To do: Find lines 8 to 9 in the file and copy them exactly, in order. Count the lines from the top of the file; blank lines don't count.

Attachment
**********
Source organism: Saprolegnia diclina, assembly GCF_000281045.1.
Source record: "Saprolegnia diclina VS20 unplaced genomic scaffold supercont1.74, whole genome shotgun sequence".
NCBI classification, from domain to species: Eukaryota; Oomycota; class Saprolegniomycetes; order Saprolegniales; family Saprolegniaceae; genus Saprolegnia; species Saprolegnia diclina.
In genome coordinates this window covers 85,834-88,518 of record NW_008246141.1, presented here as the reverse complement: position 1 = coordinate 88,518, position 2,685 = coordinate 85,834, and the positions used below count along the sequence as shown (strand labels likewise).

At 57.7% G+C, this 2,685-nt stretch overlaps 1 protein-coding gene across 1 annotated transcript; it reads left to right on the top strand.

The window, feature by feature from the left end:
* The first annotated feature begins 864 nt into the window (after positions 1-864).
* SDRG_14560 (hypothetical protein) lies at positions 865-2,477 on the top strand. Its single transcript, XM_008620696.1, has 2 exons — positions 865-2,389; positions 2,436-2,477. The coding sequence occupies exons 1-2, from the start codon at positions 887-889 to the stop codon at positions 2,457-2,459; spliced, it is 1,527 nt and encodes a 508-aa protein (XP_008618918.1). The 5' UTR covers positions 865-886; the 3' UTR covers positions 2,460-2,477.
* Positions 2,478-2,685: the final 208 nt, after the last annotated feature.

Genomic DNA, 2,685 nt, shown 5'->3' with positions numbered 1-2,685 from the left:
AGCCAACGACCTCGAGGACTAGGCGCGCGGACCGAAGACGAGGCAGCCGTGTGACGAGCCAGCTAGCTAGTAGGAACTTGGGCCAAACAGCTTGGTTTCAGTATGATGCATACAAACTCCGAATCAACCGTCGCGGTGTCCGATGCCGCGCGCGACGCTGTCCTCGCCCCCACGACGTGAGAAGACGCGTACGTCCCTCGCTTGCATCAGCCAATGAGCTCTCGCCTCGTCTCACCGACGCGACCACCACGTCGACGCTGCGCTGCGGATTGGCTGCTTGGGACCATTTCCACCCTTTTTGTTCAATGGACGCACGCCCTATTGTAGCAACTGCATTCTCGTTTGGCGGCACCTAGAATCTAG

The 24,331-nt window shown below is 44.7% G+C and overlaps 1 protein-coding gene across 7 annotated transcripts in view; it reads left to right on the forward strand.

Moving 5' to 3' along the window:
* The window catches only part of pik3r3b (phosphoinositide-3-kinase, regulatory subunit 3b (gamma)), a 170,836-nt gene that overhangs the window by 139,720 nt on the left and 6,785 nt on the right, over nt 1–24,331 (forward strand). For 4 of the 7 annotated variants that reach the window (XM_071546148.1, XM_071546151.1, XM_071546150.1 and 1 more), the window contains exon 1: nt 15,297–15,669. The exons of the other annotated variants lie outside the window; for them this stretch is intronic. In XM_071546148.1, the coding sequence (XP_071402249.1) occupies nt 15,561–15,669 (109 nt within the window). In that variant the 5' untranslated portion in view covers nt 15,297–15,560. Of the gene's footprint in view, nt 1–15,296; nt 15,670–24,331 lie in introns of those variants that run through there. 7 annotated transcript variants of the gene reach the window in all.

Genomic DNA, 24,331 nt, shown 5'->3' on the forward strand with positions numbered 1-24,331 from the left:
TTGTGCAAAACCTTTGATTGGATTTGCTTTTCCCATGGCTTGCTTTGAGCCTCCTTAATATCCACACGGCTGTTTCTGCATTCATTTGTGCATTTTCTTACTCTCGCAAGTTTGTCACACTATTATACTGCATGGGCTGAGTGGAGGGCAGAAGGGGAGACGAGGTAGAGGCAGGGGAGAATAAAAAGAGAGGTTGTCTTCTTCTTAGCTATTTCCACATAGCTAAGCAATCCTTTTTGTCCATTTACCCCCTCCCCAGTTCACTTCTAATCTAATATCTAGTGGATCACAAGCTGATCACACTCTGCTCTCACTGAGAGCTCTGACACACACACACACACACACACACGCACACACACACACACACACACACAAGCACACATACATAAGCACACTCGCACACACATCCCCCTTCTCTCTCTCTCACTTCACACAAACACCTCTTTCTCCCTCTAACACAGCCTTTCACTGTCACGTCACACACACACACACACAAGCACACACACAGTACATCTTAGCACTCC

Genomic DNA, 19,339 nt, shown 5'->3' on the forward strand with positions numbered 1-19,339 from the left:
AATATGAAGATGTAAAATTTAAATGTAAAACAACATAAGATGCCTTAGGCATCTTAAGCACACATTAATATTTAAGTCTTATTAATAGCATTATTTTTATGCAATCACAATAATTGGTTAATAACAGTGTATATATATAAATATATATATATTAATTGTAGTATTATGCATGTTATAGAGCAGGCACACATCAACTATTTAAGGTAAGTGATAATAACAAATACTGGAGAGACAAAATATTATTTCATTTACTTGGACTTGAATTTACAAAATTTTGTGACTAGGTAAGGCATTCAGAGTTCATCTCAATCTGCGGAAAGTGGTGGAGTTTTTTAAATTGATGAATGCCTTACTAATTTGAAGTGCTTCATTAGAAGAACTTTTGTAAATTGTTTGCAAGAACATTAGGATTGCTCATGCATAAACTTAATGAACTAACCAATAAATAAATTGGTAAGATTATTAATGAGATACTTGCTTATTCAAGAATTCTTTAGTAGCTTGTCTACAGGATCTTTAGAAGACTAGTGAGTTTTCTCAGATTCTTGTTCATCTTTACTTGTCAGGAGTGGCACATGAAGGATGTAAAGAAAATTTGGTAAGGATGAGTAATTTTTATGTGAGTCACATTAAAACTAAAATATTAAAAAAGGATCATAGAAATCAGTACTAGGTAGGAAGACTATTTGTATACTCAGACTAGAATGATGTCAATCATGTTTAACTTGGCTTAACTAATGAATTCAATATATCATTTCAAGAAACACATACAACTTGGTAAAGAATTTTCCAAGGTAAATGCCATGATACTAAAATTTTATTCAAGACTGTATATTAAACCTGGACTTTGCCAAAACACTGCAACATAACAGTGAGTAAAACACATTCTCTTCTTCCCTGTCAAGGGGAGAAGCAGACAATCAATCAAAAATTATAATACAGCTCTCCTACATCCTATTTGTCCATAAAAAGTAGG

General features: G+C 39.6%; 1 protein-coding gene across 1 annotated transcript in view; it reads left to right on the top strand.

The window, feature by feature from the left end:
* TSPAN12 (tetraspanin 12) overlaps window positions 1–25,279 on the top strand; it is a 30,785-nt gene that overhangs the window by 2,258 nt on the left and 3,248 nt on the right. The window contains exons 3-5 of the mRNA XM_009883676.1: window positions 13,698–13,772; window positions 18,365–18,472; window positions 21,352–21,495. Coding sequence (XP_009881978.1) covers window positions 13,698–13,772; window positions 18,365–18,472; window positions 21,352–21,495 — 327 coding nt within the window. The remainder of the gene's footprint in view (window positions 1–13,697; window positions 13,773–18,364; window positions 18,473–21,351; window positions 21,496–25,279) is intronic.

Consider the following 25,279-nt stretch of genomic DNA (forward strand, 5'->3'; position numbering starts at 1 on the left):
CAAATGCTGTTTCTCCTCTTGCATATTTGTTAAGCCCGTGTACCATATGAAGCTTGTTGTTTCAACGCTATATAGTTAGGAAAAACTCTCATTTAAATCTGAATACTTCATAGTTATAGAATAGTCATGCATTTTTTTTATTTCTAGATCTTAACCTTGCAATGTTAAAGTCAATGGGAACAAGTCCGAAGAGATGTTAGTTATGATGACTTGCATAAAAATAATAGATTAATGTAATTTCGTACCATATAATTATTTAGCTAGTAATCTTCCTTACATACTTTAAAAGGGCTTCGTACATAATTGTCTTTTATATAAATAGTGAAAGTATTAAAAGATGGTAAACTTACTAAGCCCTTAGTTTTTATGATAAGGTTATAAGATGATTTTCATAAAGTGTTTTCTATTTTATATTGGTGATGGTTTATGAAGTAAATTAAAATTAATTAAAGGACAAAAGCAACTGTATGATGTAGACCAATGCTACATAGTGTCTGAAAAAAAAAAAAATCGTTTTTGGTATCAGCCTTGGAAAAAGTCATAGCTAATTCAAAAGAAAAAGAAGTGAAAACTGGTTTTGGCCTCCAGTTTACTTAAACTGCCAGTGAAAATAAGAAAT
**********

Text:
* SDRG_14560 (hypothetical protein) lies at positions 865-2,477 on the top strand. Its single transcript, XM_008620696.1, has 2 exons — positions 865-2,389; positions 2,436-2,477. The coding sequence occupies exons 1-2, from the start codon at positions 887-889 to the stop codon at positions 2,457-2,459; spliced, it is 1,527 nt and encodes a 508-aa protein (XP_008618918.1). The 5' UTR covers positions 865-886; the 3' UTR covers positions 2,460-2,477.
* Positions 2,478-2,685: the final 208 nt, after the last annotated feature.